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Former carrier captain's retirement on hold pending video probe

From Barbara Starr, CNN Pentagon Correspondent
The Enterprise's next mission is expected to be to the Mediterranean and Arabian seas for at least six months.
The Enterprise's next mission is expected to be to the Mediterranean and Arabian seas for at least six months.
  • Rear Adm. Lawrence Rice was to retire February 1
  • He was commanding officer of the USS Enterprise when raunchy videos were shown
  • Capt. Owens Honors was responsible for the videos, officials have said
  • The Enterprise heads out for its latest tour of duty

Washington (CNN) -- A former commanding officer of the USS Enterprise has had his scheduled retirement delayed pending the Navy investigation into inappropriate videos made on board the ship in 2006 and 2007, a Navy spokesman said Thursday.

"This is a prudent and necessary step as the investigation continues," said Rear Adm. Dennis Moynihan, chief of Navy information.

Rear Adm. Lawrence Rice had been scheduled to retire on February 1. He was the senior officer on board Enterprise during at least some of the time Capt. Owens Honors was the number two officer. Honors was responsible for the raunchy videos, officials have said.

Honors had become the commanding officer of the Enterprise, but was relieved of duty this month when the videos came to light inside the Navy.

After serving on the Enterprise, Rice moved to Joint Forces Command, where he was until recently being reassigned to the Navy Fleet Forces Command in Norfolk, Virginia, pending conclusion of the investigation.

Moynihan emphasized the delay in Rice's retirement in no way suggests any outcome of the investigation.

Results of the Navy investigation into the video will be given to the commander of the Navy fleet by January 24 for consideration of what further action, if any, needs to be taken, officials said.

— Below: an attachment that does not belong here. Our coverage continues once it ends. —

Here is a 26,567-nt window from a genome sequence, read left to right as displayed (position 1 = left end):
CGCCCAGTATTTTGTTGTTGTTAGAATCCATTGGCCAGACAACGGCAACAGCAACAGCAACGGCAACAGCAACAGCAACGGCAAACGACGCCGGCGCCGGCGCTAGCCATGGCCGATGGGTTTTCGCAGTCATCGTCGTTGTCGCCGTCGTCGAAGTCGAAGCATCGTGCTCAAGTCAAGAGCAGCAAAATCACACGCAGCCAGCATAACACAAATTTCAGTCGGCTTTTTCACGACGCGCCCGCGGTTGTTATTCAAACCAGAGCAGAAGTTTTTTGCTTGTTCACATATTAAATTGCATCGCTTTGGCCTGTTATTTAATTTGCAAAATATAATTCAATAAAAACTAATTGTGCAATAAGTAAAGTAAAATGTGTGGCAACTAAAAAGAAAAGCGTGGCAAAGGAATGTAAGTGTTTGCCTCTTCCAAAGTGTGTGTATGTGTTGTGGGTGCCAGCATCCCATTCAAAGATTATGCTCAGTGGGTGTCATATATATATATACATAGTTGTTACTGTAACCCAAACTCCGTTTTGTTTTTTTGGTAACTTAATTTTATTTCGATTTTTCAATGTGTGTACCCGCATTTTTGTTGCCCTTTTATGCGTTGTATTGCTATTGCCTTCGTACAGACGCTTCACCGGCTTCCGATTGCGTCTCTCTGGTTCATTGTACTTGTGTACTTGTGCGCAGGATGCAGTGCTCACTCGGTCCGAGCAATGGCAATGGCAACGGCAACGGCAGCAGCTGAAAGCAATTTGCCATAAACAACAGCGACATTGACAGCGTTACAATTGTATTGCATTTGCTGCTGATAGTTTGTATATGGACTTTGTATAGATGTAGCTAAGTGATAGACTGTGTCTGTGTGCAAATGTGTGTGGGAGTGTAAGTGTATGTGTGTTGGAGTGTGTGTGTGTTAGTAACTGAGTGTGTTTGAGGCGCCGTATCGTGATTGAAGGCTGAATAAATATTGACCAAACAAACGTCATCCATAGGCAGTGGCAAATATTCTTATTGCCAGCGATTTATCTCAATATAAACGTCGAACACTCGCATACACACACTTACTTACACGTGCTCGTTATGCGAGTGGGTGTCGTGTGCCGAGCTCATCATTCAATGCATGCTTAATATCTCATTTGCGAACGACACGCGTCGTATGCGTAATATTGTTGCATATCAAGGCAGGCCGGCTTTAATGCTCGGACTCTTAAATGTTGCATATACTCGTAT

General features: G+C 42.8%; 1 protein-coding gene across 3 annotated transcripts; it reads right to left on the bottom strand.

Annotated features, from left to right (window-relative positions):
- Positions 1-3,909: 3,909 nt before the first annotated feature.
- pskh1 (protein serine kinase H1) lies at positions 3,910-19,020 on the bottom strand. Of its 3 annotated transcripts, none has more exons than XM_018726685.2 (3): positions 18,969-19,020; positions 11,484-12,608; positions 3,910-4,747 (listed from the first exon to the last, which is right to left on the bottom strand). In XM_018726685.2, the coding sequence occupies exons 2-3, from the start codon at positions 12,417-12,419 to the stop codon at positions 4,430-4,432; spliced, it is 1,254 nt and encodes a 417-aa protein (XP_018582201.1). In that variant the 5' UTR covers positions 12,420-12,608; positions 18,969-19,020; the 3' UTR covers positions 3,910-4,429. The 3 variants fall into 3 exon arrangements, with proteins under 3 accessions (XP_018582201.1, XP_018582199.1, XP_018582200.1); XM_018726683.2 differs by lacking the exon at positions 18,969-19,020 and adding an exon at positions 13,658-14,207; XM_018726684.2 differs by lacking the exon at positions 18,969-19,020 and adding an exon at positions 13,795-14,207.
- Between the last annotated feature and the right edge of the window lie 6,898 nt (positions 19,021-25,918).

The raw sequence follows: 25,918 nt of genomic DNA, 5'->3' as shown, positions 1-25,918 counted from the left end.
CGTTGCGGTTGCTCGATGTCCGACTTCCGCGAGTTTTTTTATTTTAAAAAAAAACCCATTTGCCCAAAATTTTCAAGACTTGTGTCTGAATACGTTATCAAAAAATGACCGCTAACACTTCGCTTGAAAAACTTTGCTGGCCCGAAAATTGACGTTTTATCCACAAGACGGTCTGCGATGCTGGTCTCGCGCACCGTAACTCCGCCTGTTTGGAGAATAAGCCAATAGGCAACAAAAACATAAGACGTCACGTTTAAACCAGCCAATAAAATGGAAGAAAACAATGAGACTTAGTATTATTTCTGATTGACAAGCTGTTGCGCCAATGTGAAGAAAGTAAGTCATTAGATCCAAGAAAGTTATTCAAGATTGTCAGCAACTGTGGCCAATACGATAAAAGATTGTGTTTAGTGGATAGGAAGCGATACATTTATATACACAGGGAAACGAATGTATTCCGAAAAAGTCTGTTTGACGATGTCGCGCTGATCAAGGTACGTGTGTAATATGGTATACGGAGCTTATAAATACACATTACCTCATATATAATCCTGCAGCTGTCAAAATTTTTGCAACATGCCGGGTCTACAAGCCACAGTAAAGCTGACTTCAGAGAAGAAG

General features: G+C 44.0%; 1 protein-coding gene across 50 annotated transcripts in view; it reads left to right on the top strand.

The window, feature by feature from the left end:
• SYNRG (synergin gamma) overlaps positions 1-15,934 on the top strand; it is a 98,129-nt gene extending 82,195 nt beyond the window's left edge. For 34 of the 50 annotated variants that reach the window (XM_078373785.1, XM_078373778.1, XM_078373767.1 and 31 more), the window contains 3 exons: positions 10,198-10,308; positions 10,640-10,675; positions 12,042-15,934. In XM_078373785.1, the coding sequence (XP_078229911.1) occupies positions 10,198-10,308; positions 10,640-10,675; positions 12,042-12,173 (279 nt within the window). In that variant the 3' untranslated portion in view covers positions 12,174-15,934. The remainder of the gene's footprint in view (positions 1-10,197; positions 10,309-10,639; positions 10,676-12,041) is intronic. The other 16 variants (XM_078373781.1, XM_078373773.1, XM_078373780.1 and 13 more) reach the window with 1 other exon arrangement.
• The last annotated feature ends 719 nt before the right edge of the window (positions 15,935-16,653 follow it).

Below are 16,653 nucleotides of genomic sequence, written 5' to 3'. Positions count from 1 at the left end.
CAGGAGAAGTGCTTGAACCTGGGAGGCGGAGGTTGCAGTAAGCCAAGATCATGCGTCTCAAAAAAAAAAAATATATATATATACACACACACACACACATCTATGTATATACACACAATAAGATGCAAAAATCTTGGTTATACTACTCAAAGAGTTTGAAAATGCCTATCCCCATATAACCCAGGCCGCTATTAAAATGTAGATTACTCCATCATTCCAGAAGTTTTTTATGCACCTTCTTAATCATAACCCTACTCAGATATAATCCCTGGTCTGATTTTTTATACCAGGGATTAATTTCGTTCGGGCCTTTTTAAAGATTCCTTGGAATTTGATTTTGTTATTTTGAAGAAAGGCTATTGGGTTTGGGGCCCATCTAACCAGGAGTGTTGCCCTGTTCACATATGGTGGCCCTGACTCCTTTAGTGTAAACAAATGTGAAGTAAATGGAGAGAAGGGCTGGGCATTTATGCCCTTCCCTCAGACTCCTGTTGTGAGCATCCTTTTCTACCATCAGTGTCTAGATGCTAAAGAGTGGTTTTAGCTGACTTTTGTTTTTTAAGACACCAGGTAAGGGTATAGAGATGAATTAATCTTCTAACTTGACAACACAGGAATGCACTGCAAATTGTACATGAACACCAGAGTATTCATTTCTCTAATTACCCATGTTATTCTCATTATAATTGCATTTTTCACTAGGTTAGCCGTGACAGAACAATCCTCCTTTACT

Meanwhile, the Enterprise, the Big E to her crew, embarked from Norfolk Naval Station on Thursday for another mission to a warzone under Capt. Dee Mewbourne, who took command after Honors was removed.

"The crew is ready," Mewbourne told reporters just before boarding the ship for a mission that's expected to take its 5,000 sailors and Marines to the Mediterranean and Arabian seas for at least six months.

"When I came aboard this ship last week I told them (the crew) that the circumstances that brought me here were very unfortunate," Mewbourne said. "But we have got to look to the future and the crew acknowledged that with only about 10 days before deployment, we had to focus on what we have to do."

Mewbourne said Honors had contacted him via e-mail offering to help with the sudden command transition so close to deployment.

Hundreds of family members braved the cold to say goodbye to their loved ones.

None of the sailors or their family members that CNN spoke to Thursday said the video scandal would affect their mission.

"It's a non-factor," Ginny Watson said after saying goodbye to her youngest son, a crew member on the Enterprise.

Culinary Specialist 2nd Class Melissa Williams said it is time to move on.

"We joined the military to serve our country and that's what we do. We press forward," Williams said.

The Enterprise is the oldest active warship in the U.S. Navy. It began service in 1962 during the Cuban Missile Crisis and has played a role in every major military action since then. The ship is nearing the end of its career, but this mission is not expected to be its last.

CNN Pentagon Producer Larry Shaughnessy contributed to this report